Many people have an antiquated view of traditional, Ashkenazi cuisine, or in the United States, simply "Jewish Food". The term evokes visions of gefilte fish, chopped liver, brisket laden in a heavy sauce and of course kugel. But in preserving the old, you can also lighten up your meal with some new favorites to present your guests with a revised view of Jewish Food.
For Rosh Hashana, it's traditional to eat certain foods (simanim) that are thought to represent good fortune in the New Year. Included are fish, dates, pomegranate, fenugreek and of course apples and honey for a sweet new year! This year I was inspired to create a fish appetizer (it could be a main course too) with the assorted simanim. I obtained fresh fenugreek leaves at a local Indian food store, where it is called methi.The result was a really fresh tasting appetizer that kicked gefilte fish back to Eastern Europe. The interplay between the tartness of the pomegranate, bitterness of fenugreek and sweetness of honey balanced really well, without any of the flavors overpowering the beauty of the fish. If you prefer an even sweeter taste (missing that gefilte fish already are we?), you can finely dice about 1/4 cup of pitted dates and add them to the mixture.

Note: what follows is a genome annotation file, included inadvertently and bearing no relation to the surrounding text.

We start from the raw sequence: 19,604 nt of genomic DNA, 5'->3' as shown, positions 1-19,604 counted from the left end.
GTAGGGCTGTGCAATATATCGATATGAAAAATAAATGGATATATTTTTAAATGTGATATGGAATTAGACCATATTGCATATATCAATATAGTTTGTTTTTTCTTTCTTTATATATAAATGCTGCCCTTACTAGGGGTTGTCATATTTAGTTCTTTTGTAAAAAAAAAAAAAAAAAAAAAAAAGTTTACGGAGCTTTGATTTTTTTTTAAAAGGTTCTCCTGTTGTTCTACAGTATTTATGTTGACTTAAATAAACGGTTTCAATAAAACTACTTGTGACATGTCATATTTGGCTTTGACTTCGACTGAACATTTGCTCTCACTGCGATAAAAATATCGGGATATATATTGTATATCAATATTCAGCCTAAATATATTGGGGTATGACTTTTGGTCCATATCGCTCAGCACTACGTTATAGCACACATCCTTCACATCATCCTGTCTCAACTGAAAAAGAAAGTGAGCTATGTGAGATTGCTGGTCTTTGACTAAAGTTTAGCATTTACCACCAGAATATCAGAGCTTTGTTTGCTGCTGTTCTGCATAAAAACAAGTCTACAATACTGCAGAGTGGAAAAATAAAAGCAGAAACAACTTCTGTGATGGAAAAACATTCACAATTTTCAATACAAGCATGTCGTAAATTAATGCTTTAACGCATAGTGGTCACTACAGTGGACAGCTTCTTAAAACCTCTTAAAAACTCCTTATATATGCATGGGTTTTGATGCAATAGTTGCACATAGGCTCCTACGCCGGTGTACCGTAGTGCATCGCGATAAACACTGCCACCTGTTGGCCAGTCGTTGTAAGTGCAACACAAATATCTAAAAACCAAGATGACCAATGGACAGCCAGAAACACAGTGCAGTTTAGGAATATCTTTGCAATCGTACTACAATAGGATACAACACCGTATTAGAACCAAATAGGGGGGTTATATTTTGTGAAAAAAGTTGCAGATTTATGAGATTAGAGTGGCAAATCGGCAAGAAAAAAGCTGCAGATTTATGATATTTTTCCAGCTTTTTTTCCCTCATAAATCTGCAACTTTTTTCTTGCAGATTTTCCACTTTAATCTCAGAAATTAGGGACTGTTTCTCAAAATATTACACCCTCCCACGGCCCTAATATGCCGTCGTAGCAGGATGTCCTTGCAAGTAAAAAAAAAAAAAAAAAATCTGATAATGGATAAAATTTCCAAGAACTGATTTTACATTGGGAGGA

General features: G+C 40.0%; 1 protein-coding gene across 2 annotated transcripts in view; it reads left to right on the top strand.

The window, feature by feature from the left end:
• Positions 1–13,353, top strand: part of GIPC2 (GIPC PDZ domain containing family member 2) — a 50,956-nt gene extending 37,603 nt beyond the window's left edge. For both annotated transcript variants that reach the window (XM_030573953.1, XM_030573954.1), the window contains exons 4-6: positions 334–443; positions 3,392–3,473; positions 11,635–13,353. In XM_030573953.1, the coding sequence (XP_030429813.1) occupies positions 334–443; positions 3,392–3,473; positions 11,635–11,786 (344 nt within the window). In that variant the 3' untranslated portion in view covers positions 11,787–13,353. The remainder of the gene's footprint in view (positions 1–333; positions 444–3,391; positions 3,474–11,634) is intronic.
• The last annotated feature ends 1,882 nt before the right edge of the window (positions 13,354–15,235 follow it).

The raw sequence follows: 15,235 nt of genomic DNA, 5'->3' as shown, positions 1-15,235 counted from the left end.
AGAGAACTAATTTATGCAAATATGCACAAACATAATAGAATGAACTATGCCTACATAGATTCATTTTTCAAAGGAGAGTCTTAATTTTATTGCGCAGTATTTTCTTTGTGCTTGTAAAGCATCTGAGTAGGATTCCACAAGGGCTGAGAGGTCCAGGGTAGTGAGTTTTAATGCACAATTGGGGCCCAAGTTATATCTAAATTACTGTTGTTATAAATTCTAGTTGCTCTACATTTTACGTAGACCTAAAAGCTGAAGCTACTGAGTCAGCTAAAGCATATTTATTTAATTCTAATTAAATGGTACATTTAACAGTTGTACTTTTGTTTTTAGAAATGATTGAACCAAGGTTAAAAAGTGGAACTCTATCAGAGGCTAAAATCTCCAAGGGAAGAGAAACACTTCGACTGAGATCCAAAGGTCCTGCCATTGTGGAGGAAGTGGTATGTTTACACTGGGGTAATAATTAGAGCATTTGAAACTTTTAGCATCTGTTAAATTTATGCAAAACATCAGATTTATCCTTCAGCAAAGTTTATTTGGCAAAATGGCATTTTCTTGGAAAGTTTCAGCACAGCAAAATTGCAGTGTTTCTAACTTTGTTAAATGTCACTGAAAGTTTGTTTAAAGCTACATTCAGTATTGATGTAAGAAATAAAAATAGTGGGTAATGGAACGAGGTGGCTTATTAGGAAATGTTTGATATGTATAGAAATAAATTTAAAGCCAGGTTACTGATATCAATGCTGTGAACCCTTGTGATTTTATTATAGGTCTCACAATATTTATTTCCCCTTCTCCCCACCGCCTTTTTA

For some more fresh flavors this holiday season and beyond, check out the contemporary kosher cookbook, The Silver Platter by Daniella Silver and Norene Gilletz. The authors bring contemporary tastes within the bounds of kosher cooking to deliver updated and enlivened recipes for your special occasion or everyday. It's beautifully photographed and the recipes are clear. I recommend the Red Cabbage and Kale Salad as a great accompaniment to this dish (cabbage is a siman too!)
I used salmon fillets, but you really can use any thick or thin white fish as well. You should reduce cooking time to 20 minutes if you use a thin fish like Tilapia.